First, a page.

Pan-European Economic Space: a lever for the unity of Europe After its enlargement to 10 countries in Central and Eastern Europe, the EU has to show that it has a concept for helping the other transition countries in the CIS to resolve their problems. Reduction of the development gap between accession countries and other transition countries is a critical issue, and the initial task is to prevent further widening of this gap.
Research conducted on the Common Economic Space with Russia provided highly valuable conclusions. The CIS countries face basically similar structural problems, the main difference being the degree of each economic malaise (weakness of the state, weakness of economic institutions, difficulties in escaping the trap of a rent economy, corruption, barter and shadow economy, difficulties in building real firms with competitive and profit-seeking behaviours, low investment level and poor productivity, etc.)11 and possession or lack of commodities that can be sold on world markets. In order to address these problems the EU and its partners have to invent mechanisms and incentives for building a single market with the CIS based on implementation of the four fundamental freedoms (free movements of goods, services, capital and persons) complemented by a form of regulatory convergence (selective use of the acquis communautaire) and by strong flows of capital and know-how.
Such a Pan-European Economic Space should be built on the basis of tailored and complex agreements with regions consisting of groups of countries. The approach of negotiating PEES with several countries having common features, even if not strongly or formally integrated, has several advantages. It represents a half-way house between bilateralism and multilateralism that one could call regiolateralism (the EU term is “regional cooperation”). The justification for promoting forms of regiolateralism in relations between the EU and CIS countries are as follows.
- Regiolateralism echoes the Marshall Plan spirit, where US aid was conditioned by mutual trade development between the countries of Western Europe;
- It prevents mechanical crowding-out effects connected to bilateral FTA, without entering the overall approach of multilateralism, which is not the optimal framework for liberalisation in services and for regulatory convergence;
- The political message of opening from the EU is much stronger because instead of making a single state "negotiate" with 25 EU states, it shows respect by the EU for regional peculiarities and regional integration measures.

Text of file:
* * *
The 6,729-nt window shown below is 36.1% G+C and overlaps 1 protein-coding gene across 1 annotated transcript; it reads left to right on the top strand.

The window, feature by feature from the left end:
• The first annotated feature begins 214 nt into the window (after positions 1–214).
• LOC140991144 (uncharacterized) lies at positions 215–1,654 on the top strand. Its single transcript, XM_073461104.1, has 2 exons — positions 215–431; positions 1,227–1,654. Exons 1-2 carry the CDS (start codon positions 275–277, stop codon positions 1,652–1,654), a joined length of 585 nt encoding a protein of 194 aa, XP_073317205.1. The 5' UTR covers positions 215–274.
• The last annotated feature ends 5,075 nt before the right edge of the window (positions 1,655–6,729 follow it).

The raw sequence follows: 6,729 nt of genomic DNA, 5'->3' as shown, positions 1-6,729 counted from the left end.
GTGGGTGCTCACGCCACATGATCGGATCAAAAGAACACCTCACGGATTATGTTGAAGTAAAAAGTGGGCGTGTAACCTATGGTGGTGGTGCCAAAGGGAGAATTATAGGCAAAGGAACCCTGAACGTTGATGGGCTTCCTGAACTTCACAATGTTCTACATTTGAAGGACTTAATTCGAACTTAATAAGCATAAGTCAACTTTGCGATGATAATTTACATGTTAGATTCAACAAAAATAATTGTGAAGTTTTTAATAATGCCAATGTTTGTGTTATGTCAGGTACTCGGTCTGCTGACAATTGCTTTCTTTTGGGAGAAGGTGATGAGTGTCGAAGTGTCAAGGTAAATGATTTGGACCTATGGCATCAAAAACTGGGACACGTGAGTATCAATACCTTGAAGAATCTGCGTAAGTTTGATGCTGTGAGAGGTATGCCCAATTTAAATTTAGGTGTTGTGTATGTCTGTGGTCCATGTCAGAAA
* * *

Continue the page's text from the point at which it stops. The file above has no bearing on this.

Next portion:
Regional cooperation is not new for the EU, which already has experience of the ACP (Africa, Caribbean, Pacific) agreements: the so-called Lome conventions, successively organising preferential trade with 71 developing countries. In 1989 the EU and the six-state Gulf Cooperation Council signed a cooperation agreement, in 1993 the EU-Central America Framework Cooperation Agreement was begun, followed by the EU-Mercosur Interregional Framework and Cooperation Agreement in 1996 and an agreement with the Andean Community in June 1999. Summits with the five Western Balkan countries are organising the process of further integration of these five states with the EU, and there is also a Euromediterranean partnership with 12 States from this region. This list is not complete and is merely intended to show examples of successful regional cooperation by the EU with very different regions and in very different forms.
Surprisingly, such regional co-operation never took place with transition countries, probably because of the enlargement paradigm, which gave priority to bilateralism. The fact that the EU is preparing deeper integration with transition countries, including forms of legal approximation on the basis of the EU acquis communautaire, is not a sufficient explanation. Deeper integration is also being developed with the Mercosur countries, where the aim is to move towards association agreements, and an economic partnership agreement is being prepared with ACP, not to mention the Western Balkans, which are sooner or later expected to become EU members.